Matsui Legislation Limiting Dangerous Chemicals from Furniture Passes House of Representatives
WASHINGTON, D.C. – Today, Congresswoman Doris Matsui (CA-6), a senior member of the House Energy and Commerce Committee, applauded House passage of her legislation H.R. 2647, the Safer Occupancy Furniture Flammability Act (SOFFA). SOFFA would establish a national flammability standard, based on California’s Technical Bulletin 117-2013, and alter flammability testing for common household furniture. This change will result in improved public health and eliminates the need for a disincentive to use flame retardant chemicals, such as organohalogen and organophosphorus, which are associated with issues such as endocrine disruption, immunotoxicity reproductive toxicity, cancer, and adverse effects on fetal and child development.
“Flammability standards tests were designed to keep the American public safe, but unfortunately, for decades those tests had the opposite effect. By incentivizing furniture makers to use toxic flame-retardant chemicals in commonly used household furniture, families across the country were unnecessarily exposed to hazardous chemicals, and their carcinogenic byproducts have been associated with a higher rate of cancer in firefighters. If we are to protect consumers, we need to address this problem with urgency and action,” said Congresswoman Matsui, Sacramento’s voice in Congress. “When our country is looking to solve complex challenges, it should always look to California. The Golden State has already changed furniture flammability tests without compromising public health and safety, and it is time we take their lead. I thank my colleague Congressman Griffith for his partnership in ushering this bill through the Energy and Commerce Committee, and I applaud the full House of Representatives for unanimously approving my legislation.”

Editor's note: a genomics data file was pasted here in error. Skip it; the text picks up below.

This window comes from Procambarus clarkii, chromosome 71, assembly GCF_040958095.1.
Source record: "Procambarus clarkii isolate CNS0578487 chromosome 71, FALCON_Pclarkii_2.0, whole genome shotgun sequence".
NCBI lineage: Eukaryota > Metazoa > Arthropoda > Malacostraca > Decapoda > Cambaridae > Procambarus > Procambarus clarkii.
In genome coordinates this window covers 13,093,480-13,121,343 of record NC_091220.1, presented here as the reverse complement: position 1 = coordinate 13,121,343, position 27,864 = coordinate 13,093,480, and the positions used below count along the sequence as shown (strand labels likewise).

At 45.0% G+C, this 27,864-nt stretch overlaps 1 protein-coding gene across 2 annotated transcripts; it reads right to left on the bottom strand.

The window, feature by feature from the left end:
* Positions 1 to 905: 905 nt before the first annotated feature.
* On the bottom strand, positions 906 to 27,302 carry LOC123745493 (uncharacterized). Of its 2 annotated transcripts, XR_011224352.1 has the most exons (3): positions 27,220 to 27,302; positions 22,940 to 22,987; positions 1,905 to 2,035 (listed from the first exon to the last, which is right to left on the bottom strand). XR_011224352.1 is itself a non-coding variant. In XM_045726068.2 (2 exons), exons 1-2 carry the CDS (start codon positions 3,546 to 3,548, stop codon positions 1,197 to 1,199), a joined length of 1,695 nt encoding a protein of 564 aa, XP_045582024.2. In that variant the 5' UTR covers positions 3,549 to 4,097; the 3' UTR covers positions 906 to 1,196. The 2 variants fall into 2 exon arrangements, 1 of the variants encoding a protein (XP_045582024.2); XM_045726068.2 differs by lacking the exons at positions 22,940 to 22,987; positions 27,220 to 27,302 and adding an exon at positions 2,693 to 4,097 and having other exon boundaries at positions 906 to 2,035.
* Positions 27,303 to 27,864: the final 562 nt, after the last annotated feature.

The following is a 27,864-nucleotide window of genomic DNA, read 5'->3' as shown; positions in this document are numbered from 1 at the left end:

Specifically, SOFFA replaces an open flame test with a smolder test for furniture flammability testing, which California adopted in 2013. The results of that change show no new fire safety risks, while reducing the presence of flame retardants in home products and furniture – protecting consumers and firefighters alike from health impacts.
Flame retardant chemicals such as organohalogen and organophosphorus have been associated with issues such as endocrine disruption, immunotoxicity reproductive toxicity, cancer, and adverse effects on fetal and child development. They can also create toxic, carcinogenic byproducts if burned, which has been associated with higher rates of cancer in firefighters.
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